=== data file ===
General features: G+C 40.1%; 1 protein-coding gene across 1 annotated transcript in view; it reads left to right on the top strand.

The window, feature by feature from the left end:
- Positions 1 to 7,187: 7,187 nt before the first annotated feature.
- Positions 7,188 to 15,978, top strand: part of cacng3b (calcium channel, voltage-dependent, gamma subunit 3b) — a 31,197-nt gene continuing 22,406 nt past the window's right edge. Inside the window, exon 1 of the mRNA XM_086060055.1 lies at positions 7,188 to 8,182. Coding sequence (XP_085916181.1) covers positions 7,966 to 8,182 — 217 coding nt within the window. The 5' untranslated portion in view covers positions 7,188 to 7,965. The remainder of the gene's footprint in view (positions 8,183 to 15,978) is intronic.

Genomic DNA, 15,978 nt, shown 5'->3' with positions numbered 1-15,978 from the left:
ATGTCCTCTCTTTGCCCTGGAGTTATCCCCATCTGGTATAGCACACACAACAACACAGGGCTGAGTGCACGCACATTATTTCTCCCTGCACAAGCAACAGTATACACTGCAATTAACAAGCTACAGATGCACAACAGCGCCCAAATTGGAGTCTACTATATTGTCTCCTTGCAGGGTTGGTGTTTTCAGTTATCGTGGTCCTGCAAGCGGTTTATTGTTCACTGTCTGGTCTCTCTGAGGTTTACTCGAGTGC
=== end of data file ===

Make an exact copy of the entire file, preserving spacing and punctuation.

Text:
General features: G+C 40.1%; 1 protein-coding gene across 1 annotated transcript in view; it reads left to right on the top strand.

The window, feature by feature from the left end:
- Positions 1 to 7,187: 7,187 nt before the first annotated feature.
- Positions 7,188 to 15,978, top strand: part of cacng3b (calcium channel, voltage-dependent, gamma subunit 3b) — a 31,197-nt gene continuing 22,406 nt past the window's right edge. Inside the window, exon 1 of the mRNA XM_086060055.1 lies at positions 7,188 to 8,182. Coding sequence (XP_085916181.1) covers positions 7,966 to 8,182 — 217 coding nt within the window. The 5' untranslated portion in view covers positions 7,188 to 7,965. The remainder of the gene's footprint in view (positions 8,183 to 15,978) is intronic.

Genomic DNA, 15,978 nt, shown 5'->3' with positions numbered 1-15,978 from the left:
ATGTCCTCTCTTTGCCCTGGAGTTATCCCCATCTGGTATAGCACACACAACAACACAGGGCTGAGTGCACGCACATTATTTCTCCCTGCACAAGCAACAGTATACACTGCAATTAACAAGCTACAGATGCACAACAGCGCCCAAATTGGAGTCTACTATATTGTCTCCTTGCAGGGTTGGTGTTTTCAGTTATCGTGGTCCTGCAAGCGGTTTATTGTTCACTGTCTGGTCTCTCTGAGGTTTACTCGAGTGC